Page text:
We celebrate Black History Month in February, but we must remember that just like President's Day in January and Women's History Month in March, Black history is American history.
That is why it's important to learn and spread awareness about Black Americans' impact in the United States and across the globe, not just in February, but all year long.
However, the designation of February as Black History Month is a reminder to dig deeper and learn more about the culture and influence while following and engaging in movements from the past to the present day.
With that in mind, here are 28 ways to celebrate Black History — in February and every day of the year:
1. Watch a movie about a famous Black American. There are many to choose from, including the powerful "Harriet," about the incredible life of Harriet Tubman. Here's a list of more great movies.
2. Learn about the life of the 44th president of the United States, Barack Obama. Did you know that as a state senator, Obama led the passage of Illinois’ first racial-profiling law?
3. Learn about the life of the first female vice president of the United States, Kamala Harris, who we bet isn't done breaking glass ceilings.
4. Turn your family room into a living history museum or living wax museum by dressing up as a Black American historic figure. Here's my son dressed up as Milton Lee Olive, III:
5. Play one of PBS' Black History trivia games where you can do everything from testing your knowledge about the 1963 Civil Rights Movement to finding out how much you know about Black music.
6. Read about courageous veterans, including the 54th Massachusetts and Buffalo Soldiers, along with other Black men and women like Milton Olive, III, a U.S. Army soldier who sacrificed his life to save others by falling on a grenade, or Evelyn Greenblatt Howren, an aviator who helped organize the first all-woman squadron of the Civil Air Patrol. Or talk with a Black military veteran you know about their experiences and tell them how appreciative you are of their service.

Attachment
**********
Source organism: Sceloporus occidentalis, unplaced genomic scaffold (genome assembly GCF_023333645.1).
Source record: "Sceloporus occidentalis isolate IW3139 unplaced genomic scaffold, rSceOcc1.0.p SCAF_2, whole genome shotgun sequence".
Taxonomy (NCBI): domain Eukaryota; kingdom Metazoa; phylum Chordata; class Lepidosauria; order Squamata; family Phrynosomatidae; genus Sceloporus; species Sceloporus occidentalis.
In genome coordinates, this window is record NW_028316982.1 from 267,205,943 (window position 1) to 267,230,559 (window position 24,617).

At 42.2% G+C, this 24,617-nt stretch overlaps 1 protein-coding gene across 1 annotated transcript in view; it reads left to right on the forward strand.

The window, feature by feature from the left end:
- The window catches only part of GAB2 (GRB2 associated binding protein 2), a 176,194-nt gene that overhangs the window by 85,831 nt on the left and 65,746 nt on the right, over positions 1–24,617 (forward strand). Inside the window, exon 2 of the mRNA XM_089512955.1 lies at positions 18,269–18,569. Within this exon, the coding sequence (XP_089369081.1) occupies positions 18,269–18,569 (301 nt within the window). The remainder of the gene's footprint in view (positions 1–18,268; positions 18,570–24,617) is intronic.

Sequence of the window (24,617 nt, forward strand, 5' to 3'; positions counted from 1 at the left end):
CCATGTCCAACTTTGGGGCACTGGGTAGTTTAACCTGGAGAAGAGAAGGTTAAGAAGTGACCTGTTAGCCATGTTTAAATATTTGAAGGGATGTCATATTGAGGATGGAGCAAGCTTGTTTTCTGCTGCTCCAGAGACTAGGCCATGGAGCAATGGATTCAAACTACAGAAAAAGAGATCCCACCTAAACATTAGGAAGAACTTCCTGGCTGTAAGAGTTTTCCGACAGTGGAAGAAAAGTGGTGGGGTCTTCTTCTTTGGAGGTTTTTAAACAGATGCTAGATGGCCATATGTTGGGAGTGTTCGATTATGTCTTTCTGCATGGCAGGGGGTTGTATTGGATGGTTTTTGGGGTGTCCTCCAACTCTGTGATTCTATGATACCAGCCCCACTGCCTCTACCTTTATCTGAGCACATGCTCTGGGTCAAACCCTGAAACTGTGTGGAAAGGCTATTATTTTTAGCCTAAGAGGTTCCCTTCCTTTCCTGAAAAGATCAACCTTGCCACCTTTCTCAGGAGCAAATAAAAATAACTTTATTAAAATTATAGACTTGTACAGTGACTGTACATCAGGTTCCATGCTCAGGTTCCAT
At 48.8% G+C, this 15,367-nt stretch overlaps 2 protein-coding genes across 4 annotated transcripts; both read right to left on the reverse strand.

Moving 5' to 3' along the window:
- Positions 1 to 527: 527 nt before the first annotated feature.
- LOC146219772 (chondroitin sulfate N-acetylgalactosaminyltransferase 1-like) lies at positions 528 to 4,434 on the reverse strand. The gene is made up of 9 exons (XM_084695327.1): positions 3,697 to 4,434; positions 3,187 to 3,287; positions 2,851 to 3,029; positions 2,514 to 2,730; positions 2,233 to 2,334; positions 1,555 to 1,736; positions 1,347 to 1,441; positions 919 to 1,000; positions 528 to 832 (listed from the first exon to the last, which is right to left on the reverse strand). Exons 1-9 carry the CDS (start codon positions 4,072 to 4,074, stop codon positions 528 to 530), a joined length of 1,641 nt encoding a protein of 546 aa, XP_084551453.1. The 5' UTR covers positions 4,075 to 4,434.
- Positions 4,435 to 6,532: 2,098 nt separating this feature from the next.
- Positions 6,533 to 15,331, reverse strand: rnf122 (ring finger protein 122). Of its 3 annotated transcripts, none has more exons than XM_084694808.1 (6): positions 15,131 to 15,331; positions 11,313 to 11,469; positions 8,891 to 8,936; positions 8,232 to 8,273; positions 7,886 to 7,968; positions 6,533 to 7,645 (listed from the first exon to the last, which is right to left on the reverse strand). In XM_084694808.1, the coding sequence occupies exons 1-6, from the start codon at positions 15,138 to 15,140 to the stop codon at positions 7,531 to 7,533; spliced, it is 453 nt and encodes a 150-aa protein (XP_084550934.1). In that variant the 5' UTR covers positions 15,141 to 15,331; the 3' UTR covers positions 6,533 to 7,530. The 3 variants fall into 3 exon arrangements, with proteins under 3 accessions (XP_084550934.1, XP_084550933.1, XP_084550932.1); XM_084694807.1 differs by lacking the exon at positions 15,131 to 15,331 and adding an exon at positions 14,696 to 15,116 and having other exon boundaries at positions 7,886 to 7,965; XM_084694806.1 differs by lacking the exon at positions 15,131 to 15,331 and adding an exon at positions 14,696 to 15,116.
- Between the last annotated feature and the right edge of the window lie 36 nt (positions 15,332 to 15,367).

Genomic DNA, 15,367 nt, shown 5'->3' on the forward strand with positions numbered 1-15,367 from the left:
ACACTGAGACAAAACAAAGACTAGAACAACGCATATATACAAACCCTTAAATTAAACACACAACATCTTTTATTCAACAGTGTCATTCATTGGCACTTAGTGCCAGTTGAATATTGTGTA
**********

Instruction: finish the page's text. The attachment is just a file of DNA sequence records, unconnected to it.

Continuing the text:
7. Learn about the Tuskegee Airmen, including women like Mildred Carter, Willa Brown, and Bessie Coleman, pictured here:
9. Virtually visit the Smithsonian National Museum of African American History & Culture.
10. Indulge in some role-playing: Have a sit-in, like four friends who stood up by sitting down, and talk about how brave they were. Memorize and talk about the meaning behind a famous speech by Dr. Martin Luther King, Jr.
11. Read thought-provoking poems by famous Black poetslike Maya Angelou, Toni Morrison, Langston Hughes, James Baldwin, Phyllis Wheatley, W.E.B. DuBois, or Amanda Gorman. We are amazed by these two poems Amanda performed for the New York Times in 2018. Or write your own poem.
12. Get in the way and get in some good trouble like John Lewis. Stand up for something you believe is not fair. You can write letters or plan a peaceful protest.
Have you ever wondered why February is Black History Month?
Black History Month came about in 1926 in the United States when historian Carter G. Woodson and other prominent African Americans from the Association for the Study of Negro Life and History announced the second week of February to be "Negro History Week," to honor the birthdays of former President Abraham Lincoln and Frederick Douglass.